Zimbabwe’s recovery from decades of economic contraction has largely been shaped by agriculture growth and investment patterns. Zimbabwe had double-digit growth rates shortly after dollarization in 2009, but growth started to decline in 2012 as confidence started to diminish and the investment-to-gross domestic product (GDP) ratio declined sharply. Besides, higher growth in 2017 of 3.4% (partly due to recovery in agriculture production), up from 0.6 in 2016, the economic growth trend is now some 2% below the average for Sub-Saharan Africa. It is projected to slow to 2.7% in 2018 partly due to liquidity shortages. The overall trend is below population growth and thus negative in per capita income terms, contributing to higher poverty rates.
Zimbabwe’s expansionary fiscal policy that started in 2016 has resulted in unsustainable fiscal deficits that widened from 8.5% in 2016 to 11.1% in 2017. The expansionary fiscal policy spilled over into the financial sector and resulted in cash shortages that weigh negatively on economic growth. After experiencing record hyperinflation in 2008, the country adopted in 2009 a multicurrency regime that ushered in macroeconomic stability and positive economic growth. Inflation stabilized; revenues and bank deposits recovered sharply. Zimbabwe’s fundamentals for economic growth and poverty reduction remain
The political and economic crisis that characterized the economy between 2000 and 2008 nearly halved its GDP, the sharpest contraction of its kind in a peacetime economy. This raised poverty rates to more than 72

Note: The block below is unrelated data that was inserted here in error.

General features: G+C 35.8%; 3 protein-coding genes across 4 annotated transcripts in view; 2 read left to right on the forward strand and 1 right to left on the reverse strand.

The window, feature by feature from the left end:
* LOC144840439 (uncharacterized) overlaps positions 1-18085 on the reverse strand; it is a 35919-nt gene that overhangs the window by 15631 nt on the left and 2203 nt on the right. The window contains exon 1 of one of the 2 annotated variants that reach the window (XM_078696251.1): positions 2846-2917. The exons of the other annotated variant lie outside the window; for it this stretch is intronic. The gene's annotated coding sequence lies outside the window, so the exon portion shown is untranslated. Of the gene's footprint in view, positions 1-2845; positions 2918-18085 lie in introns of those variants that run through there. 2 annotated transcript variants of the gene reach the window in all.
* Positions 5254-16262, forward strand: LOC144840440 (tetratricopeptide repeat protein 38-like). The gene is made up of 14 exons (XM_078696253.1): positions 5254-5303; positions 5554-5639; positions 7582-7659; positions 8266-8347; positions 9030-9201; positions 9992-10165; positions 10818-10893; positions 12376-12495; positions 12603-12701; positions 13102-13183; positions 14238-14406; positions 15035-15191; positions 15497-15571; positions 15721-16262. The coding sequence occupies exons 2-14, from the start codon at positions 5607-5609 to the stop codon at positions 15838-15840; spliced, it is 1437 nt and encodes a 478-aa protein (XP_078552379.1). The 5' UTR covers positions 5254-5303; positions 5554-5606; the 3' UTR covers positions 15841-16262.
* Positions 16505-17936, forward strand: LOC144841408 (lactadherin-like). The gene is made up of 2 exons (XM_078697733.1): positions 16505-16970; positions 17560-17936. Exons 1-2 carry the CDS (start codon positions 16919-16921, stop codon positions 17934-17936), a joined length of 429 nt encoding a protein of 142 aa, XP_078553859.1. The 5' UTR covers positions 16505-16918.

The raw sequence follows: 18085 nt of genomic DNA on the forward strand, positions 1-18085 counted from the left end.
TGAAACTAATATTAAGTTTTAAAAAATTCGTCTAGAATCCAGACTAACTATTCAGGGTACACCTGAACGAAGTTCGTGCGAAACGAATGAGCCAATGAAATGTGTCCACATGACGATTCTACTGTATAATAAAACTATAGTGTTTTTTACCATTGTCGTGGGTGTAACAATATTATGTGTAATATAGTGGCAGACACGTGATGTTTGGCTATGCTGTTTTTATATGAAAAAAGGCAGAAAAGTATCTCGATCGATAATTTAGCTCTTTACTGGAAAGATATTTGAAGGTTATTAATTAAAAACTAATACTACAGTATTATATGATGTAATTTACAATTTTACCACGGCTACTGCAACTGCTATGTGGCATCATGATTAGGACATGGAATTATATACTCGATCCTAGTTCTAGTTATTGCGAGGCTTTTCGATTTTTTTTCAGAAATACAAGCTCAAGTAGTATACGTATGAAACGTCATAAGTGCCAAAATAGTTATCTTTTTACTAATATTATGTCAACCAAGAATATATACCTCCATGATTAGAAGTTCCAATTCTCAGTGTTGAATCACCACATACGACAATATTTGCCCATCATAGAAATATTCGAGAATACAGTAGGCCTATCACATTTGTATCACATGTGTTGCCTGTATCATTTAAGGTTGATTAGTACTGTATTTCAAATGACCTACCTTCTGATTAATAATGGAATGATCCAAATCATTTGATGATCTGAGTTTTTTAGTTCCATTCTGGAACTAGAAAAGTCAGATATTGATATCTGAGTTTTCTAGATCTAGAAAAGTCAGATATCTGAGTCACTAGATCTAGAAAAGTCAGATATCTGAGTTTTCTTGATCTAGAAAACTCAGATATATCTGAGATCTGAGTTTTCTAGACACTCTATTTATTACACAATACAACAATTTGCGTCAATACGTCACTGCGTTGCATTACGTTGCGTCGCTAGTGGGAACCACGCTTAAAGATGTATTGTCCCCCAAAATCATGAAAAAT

Social services have since recovered amid resurgent public and donor spending. Zimbabwe’s HDI ranking rose to 154 in 2016, and a Multi-Indicator Cluster Survey in 2014 revealed that in several key areas, Zimbabwe has regained its outcomes of the early 1990s. Underpinning this is a reduction in HIV prevalence to about 15% since 2014, down from more than 40 % in 1998. Life expectancy has recovered from 43.1 years in 2003 to 59 in 2015, compared with a high of 61.9 years in 1986; maternal mortality rate has declined from 960 deaths per 100,000 live births in 2010–2011, to an estimated 651 deaths in 2015; and under-five mortality has fallen from 94 per 1,000 in 2009 to 47 in 2015. Despite this, Zimbabwe missed a significant number of the Millennium Development Goals.
A lengthy isolation from the international community restricted aid flows and saw a build-up of arrears to multilateral and bilateral partners. However, the country has been making token payments on World Bank and other IFI arrears; and in 2015, a plan to clear arrears to facilitate access to
Zimbabwe has enormous potential given its generous endowment of natural resources, an existing stock of public infrastructure, and comparatively well skilled human resources. However, realizing this will require prompt action to correct fiscal policies, re-stabilize the monetary system, and resolve arrears to international lenders that would allow for a resumption of development financing. It will also require the renewal of capacity in the public
Last Updated: Apr 19, 2018